The Missa Luba is a setting of the Latin Mass sung in styles traditional to the Democratic Republic of Congo. It was composed by Father Guido Haazen, a Franciscan friar from Belgium, and originally celebrated, performed, and recorded in 1958 by Les Troubadours du Roi Baudouin (King Baudouin's Troubadours), a choir of adults and children from the Congolese town of Kamina in Katanga Province. It would later become the partial basis for a Congolese usage of the Ordinary Form of the Roman Rite Mass, the Zaire Use.

Background edit

Father Guido Haazen O.F.M. (Order of Friars Minor) (b. 27 September 1921, d. 20 August 2004)[1] became director of Kamina Central School in what was then the Belgian Congo in September 1953. Within weeks he established an ensemble consisting of a male choir – about forty-five boys aged nine to fourteen and fifteen adults – and percussion.[2] In 1957 he received royal consent to name the ensemble Les Troubadours du Roi Bauduoin in honour of the Belgian king Baudouin I. In the same year Haazen and the Baluba people of Kasai and Katanga began developing the Missa Luba from collective improvisations on traditional song forms. It was first celebrated at the Catholic mission of St. Bavo in Kamina on 23 March 1958.[3] The next day, the ensemble left for a tour of Europe, performing the Mass and Congolese folk music in Belgium (where they gave concerts at the Brussels World's Fair, the Netherlands, and Germany (where they sang with the Vienna Boys Choir). The celebrated recording of the Missa Luba by the Troubadours and soloist Joachim Ngoi, a teacher at Kamina Central School, was made at this time.[4]

Elements edit

Music edit

The music for the Mass was not written down. Father Haazen responded to demand from choirs wanting to perform the piece by publishing a transcription of the recorded version in 1964, with a new edition in 1969.[5]

The Kyrie is in the style of a kasala, a Luba song of mourning. The Gloria is improvised in the Kiluba style characteristic of Katanga. The Credo, the longest section of the Mass, is based on five different folk songs linked by improvisations. The text of the Credo refers to the crucifixion of Christ and the vocal part in the Missa Luba is preceded by the customary announcement of death, first on the kyondo (log drum), then on the kikumvi (tom-tom). There follows a kilio (elegy) without percussion accompaniment, sung by the solo voice. The Sanctus and the Benedictus were inspired by a Bantu farewell song. The Hosannah is a rhythmic dance of Kasai, and the Agnus Dei is a typical Bena Luluwa song, such as might be heard around Kananga.[6]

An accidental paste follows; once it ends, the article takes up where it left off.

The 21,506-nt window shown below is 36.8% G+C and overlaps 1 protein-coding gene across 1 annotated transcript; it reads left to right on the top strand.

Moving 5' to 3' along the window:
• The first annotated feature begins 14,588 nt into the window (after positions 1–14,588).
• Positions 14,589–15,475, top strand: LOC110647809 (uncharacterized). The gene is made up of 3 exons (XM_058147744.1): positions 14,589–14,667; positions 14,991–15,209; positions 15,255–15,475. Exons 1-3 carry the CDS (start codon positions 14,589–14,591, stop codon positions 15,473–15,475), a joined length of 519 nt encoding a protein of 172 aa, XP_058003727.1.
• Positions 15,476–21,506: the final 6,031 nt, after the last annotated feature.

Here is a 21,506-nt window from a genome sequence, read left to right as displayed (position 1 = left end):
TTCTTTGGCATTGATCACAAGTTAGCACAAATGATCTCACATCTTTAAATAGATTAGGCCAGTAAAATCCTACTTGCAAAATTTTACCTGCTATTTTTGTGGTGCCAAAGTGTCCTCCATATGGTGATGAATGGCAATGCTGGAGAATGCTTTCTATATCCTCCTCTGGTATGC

Dance edit

The choreography for the Mass was done by Eleo Pomare.

In popular culture edit

The Gloria featured in Pier Paolo Pasolini's The Gospel According to St. Matthew (1964). The Kyrie was used in the Mexican film Un alma pura (1965) and the MGM film The Singing Nun (1966). The Sanctus featured prominently in Lindsay Anderson's 1968 film if.... starring Malcolm McDowell, with which the Mass was for a time closely identified. It was also used in the telemovie Deadly Voyage (1996), in which it accompanied the closing credits; in Lost and Delirious (2001); and in Never Let Me Go (2010).

The Clash refer to the recording in the lyrics of "Car Jamming" on their 1982 album Combat Rock. The cover of the Troubadours' album appears briefly in the Stanley Kubrick film A Clockwork Orange (1971) as Malcolm McDowell's character, Alex, strolls through a record shop.

The Missa Luba was the most successful of many world music Masses created in the 1950s and 1960s. It eclipsed the earlier Messe des Savanes (1956) arranged by Abbé Robert Wedraogho in Upper Volta (now Burkina Faso) and gave rise to several imitations, including the Misa Criolla (1964) arranged by Ariel Ramírez and the Misa Flamenca (1966) arranged by Ricardo Fernández de Latorre and José Torregrosa.[7]

In the authoritative music magazine Mojo, the Belgian-Congolese record Missa Luba of Les Troubadours du Roi Baudouin is mentioned as one of the ten albums that 'made' the sound of Led Zeppelin.[citation needed]